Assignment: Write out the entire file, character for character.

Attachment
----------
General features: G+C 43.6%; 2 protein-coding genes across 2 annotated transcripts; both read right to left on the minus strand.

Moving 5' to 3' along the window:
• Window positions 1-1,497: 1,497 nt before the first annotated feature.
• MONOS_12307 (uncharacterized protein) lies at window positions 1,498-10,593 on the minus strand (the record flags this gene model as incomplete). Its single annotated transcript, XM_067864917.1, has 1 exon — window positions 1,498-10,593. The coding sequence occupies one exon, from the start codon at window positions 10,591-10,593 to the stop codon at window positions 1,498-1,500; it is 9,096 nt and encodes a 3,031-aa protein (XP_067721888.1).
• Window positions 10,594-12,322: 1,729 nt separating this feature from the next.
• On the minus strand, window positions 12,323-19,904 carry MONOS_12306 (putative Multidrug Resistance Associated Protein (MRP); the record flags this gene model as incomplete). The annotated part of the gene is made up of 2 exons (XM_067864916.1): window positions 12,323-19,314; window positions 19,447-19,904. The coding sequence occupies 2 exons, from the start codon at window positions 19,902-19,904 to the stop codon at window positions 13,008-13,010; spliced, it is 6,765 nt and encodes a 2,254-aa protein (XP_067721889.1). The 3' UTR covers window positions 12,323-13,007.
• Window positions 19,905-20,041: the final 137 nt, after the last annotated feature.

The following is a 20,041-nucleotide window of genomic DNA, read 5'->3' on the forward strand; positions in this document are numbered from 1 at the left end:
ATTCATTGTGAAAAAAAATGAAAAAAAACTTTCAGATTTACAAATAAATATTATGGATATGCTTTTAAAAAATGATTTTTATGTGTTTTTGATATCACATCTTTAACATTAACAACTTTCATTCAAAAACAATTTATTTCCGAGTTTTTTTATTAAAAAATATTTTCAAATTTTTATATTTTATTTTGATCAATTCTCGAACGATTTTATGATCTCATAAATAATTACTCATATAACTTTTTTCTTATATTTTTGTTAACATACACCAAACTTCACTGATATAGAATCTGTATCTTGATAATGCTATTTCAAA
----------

General features: G+C 43.6%; 2 protein-coding genes across 2 annotated transcripts; both read right to left on the minus strand.

Moving 5' to 3' along the window:
• Window positions 1-1,497: 1,497 nt before the first annotated feature.
• MONOS_12307 (uncharacterized protein) lies at window positions 1,498-10,593 on the minus strand (the record flags this gene model as incomplete). Its single annotated transcript, XM_067864917.1, has 1 exon — window positions 1,498-10,593. The coding sequence occupies one exon, from the start codon at window positions 10,591-10,593 to the stop codon at window positions 1,498-1,500; it is 9,096 nt and encodes a 3,031-aa protein (XP_067721888.1).
• Window positions 10,594-12,322: 1,729 nt separating this feature from the next.
• On the minus strand, window positions 12,323-19,904 carry MONOS_12306 (putative Multidrug Resistance Associated Protein (MRP); the record flags this gene model as incomplete). The annotated part of the gene is made up of 2 exons (XM_067864916.1): window positions 12,323-19,314; window positions 19,447-19,904. The coding sequence occupies 2 exons, from the start codon at window positions 19,902-19,904 to the stop codon at window positions 13,008-13,010; spliced, it is 6,765 nt and encodes a 2,254-aa protein (XP_067721889.1). The 3' UTR covers window positions 12,323-13,007.
• Window positions 19,905-20,041: the final 137 nt, after the last annotated feature.

The following is a 20,041-nucleotide window of genomic DNA, read 5'->3' on the forward strand; positions in this document are numbered from 1 at the left end:
ATTCATTGTGAAAAAAAATGAAAAAAAACTTTCAGATTTACAAATAAATATTATGGATATGCTTTTAAAAAATGATTTTTATGTGTTTTTGATATCACATCTTTAACATTAACAACTTTCATTCAAAAACAATTTATTTCCGAGTTTTTTTATTAAAAAATATTTTCAAATTTTTATATTTTATTTTGATCAATTCTCGAACGATTTTATGATCTCATAAATAATTACTCATATAACTTTTTTCTTATATTTTTGTTAACATACACCAAACTTCACTGATATAGAATCTGTATCTTGATAATGCTATTTCAAA